“Progressives” in whatever field are generally unknowingly subscribers to what British historian Herbert Butterfield termed “whig history”: the view that the present is better than the past because it is further along a trajectory out of darkness into light, out of vice into virtue, out of nastiness into niceness. An echo of this idea is to be heard in the phrase “the right side of history,” which like “progressive” itself seeks to suppress the ethical questions “what is right?” and “what is better?”

A common if not universal element in the idea of “progressivism” is that there is a right direction to history (the side on which the “progressive” stands) and that it is “progressive” ideas that drive that history. Again, my concern is not with the content of specific cultural, ethical, or political ideas or theories, which have to be evaluated on their own terms apart from any approving or disapproving titles, but with an unquestioned assumption—in this case, the assumption that ideas drive history rather than being the effects of it. If, however, one looks to the origins of such ethical ideas as those of “natural rights,” “the inviolability of the innocent,” “the just wage,” “universal suffrage,” and “the equality of the sexes” it emerges that these were as much the consequence of events and social changes as the engines of them. 

Marx thought that ideas were the by-products of material processes, specifically conflicts of power. That was too restrictive and too deterministic, but it is worth considering that what we think may be the result of how we live as much as, and perhaps more than, how we live is the result of what we think. Moral, political, and social ideas have developed over the centuries but usually in response to lived experience, particularly as that has been challenged and disrupted by events such as famine, war, and natural disasters. It has been the experience of these that has given rise to new ways of thinking, but that process is neither linear nor cumulative. 

Events may induce one to give up favored ideas or to embrace them more closely. Writing of Charles Dickens over a century ago, G. K. Chesterton observed that 

He did not dislike this or that argument for oppression: he disliked oppression. He disliked a certain look on the face of a man when he looks down on another man. And the look on that face is the only thing in the world that we really have to fight between here and the fires of hell….He cared nothing for the fugitive explanations of [various political theories]…He saw that under many forms was one fact, the tyranny of man over man; and he struck at it when he saw it, whether it was old or new.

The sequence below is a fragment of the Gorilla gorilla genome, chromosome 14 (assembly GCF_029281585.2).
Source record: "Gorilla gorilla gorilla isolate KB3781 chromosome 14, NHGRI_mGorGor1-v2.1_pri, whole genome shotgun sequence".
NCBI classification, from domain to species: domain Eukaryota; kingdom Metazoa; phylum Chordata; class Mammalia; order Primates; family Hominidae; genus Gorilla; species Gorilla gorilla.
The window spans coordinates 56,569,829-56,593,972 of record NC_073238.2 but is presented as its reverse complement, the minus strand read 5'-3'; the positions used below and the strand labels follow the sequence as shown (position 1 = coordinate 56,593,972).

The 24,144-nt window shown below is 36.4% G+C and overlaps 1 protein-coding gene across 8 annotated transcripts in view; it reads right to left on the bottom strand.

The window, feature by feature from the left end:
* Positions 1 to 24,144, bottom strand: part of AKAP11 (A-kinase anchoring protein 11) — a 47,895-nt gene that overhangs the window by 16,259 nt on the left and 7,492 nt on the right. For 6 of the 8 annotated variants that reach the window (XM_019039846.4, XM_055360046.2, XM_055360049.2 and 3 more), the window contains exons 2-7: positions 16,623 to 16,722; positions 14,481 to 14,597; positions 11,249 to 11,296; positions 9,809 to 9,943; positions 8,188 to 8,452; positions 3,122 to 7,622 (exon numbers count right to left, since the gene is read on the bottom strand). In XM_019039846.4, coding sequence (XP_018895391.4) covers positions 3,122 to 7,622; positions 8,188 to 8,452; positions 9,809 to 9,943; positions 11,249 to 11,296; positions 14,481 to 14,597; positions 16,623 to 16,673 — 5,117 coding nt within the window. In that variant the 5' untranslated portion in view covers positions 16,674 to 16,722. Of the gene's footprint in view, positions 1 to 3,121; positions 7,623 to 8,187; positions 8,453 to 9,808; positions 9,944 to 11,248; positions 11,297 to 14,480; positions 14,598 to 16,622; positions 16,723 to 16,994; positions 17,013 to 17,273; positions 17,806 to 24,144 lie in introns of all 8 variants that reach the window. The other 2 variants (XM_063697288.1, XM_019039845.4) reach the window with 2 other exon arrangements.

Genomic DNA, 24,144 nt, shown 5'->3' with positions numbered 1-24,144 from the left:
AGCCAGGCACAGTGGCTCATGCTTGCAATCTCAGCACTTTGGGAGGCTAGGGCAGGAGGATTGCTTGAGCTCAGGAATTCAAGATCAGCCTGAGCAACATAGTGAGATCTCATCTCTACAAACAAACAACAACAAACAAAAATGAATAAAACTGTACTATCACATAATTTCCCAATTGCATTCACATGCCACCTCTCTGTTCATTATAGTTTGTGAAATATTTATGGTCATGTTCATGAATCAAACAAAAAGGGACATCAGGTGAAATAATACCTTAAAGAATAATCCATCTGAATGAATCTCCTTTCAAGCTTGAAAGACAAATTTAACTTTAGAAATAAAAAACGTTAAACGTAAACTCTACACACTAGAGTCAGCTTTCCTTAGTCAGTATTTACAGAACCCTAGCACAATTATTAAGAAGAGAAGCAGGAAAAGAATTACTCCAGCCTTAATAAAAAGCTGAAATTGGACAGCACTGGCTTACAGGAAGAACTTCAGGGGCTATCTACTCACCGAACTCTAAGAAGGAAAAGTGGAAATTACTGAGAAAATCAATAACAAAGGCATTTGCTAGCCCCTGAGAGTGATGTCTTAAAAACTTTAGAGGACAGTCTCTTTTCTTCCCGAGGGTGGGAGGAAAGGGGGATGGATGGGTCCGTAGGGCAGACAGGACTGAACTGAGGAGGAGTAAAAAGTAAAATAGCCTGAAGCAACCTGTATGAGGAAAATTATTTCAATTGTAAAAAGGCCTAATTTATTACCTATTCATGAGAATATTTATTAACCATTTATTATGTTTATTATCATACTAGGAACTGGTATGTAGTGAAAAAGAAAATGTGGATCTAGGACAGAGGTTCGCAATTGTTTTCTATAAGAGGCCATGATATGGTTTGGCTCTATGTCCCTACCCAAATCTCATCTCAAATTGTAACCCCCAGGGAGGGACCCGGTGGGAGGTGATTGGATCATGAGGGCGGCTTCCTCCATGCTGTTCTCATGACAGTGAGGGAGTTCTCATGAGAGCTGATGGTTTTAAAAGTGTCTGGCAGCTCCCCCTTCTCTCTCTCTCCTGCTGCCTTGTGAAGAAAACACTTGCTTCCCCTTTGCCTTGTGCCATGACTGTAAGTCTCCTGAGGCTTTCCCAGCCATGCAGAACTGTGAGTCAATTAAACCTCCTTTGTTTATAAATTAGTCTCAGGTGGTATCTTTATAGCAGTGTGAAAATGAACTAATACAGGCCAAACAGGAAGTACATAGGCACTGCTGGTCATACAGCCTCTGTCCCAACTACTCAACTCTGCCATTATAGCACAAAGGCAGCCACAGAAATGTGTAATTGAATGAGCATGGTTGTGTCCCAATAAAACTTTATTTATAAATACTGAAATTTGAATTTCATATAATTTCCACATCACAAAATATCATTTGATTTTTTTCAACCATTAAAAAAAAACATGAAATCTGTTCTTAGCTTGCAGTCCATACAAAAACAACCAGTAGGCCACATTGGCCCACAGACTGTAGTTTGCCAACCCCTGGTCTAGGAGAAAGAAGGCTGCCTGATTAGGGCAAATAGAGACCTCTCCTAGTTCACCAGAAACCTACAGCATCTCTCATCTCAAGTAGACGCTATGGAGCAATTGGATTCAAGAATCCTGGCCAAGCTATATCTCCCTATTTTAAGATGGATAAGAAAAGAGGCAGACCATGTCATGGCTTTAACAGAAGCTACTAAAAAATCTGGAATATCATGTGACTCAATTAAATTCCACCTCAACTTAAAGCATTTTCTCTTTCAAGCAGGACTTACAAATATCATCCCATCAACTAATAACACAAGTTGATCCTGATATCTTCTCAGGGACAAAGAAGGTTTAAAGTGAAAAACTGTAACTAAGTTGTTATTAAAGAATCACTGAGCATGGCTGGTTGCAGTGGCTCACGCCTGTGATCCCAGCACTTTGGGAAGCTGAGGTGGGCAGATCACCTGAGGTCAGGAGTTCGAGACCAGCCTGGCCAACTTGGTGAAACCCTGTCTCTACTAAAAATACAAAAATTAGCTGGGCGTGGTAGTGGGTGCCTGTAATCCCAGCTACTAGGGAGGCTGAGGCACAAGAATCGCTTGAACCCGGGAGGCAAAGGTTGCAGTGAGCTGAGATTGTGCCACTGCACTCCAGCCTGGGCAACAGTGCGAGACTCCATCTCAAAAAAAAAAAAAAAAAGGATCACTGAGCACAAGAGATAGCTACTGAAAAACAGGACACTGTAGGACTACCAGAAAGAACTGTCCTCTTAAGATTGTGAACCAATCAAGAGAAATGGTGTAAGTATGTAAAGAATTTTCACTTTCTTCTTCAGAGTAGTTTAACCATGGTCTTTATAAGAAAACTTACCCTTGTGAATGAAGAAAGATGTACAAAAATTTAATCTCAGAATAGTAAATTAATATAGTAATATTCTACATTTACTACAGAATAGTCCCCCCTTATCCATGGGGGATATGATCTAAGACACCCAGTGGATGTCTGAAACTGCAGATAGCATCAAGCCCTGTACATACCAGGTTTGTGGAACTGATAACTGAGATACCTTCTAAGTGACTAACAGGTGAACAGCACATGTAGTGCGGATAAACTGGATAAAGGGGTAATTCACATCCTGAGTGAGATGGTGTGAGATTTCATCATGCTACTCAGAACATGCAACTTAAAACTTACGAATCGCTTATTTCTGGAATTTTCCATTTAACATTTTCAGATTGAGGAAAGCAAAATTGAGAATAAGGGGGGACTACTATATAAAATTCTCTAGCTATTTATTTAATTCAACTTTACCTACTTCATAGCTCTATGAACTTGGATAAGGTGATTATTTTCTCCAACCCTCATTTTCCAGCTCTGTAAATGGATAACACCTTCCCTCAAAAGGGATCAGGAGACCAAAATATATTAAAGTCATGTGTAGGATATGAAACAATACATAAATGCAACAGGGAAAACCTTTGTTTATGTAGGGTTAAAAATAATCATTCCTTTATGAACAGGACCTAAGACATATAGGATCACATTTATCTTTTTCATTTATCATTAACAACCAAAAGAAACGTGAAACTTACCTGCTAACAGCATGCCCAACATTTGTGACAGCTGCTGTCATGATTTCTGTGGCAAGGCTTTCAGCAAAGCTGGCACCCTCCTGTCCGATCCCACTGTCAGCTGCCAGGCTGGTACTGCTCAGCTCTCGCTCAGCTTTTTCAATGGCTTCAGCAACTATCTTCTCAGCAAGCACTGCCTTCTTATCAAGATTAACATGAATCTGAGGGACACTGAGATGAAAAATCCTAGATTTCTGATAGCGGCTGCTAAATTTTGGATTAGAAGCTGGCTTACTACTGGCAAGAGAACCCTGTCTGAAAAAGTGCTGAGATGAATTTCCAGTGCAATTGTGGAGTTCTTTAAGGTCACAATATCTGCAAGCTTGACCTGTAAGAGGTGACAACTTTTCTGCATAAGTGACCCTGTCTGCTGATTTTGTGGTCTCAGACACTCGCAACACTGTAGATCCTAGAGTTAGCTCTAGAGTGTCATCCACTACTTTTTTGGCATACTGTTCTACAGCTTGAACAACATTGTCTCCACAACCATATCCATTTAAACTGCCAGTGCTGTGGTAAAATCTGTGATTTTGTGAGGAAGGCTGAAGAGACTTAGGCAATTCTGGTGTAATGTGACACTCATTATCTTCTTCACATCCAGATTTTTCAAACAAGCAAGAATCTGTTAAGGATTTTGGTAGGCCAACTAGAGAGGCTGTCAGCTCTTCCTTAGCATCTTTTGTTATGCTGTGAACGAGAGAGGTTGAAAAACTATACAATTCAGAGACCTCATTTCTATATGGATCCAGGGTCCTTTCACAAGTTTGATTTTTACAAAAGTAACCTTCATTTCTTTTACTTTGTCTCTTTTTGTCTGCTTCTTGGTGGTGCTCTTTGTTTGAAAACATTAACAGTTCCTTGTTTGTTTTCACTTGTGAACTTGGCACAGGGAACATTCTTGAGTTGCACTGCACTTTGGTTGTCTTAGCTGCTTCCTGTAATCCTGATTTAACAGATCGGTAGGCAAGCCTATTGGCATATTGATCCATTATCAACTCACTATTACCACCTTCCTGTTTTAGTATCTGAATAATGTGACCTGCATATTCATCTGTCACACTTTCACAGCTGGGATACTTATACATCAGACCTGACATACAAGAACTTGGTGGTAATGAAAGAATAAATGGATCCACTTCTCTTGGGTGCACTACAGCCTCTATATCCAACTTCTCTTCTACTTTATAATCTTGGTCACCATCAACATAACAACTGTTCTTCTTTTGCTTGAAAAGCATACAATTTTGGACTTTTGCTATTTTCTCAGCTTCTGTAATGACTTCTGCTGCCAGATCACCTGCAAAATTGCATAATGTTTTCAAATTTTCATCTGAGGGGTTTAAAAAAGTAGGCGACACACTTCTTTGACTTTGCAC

Ethics is about acting well, about acquiring and exercising virtues in response to situations that call for them, and about curbing vices that would lead us to act badly. Ethical theories may be built out of these responses, but they come after the facts, and the facts in question are events and our emotional and considered reactions to them. Of course, ideas matter—but as appropriate or inappropriate ways of thinking about experience. 

Asserting pre-existing theories may be an obstacle to seeing what is really good or bad, and the tendency to such assertions may be a mark of the conceit I have spoken of: pride, presumed superiority, and a blind intellectualism that puts abstract ideas ahead of common experience. 

As the war in Ukraine grinds on, China intensifies its threats to Taiwan, stagflation spreads across the world, the hunger crisis deepens, and the frequency and range of woodland fires increase, it is likely that the events of this decade will give rise to further cultural, ethical, and political thinking. But this thinking could lead us back to previously discarded ideas as much as it could lead forward to new ones. Indeed, the very use of the terms “back” and “forward,” “reactionary” and “progressive” is part of what I am urging we give up, the better to think freely and authentically. We must consider the possibility that “no true refreshment can restore thee, / Save what from thine own soul spontaneous breaks.”

John Haldane is professor of philosophy of education at Australian Catholic University.

First Things depends on its subscribers and supporters. Join the conversation and make a contribution today.

Click here to make a donation.

Click here to subscribe to First Things.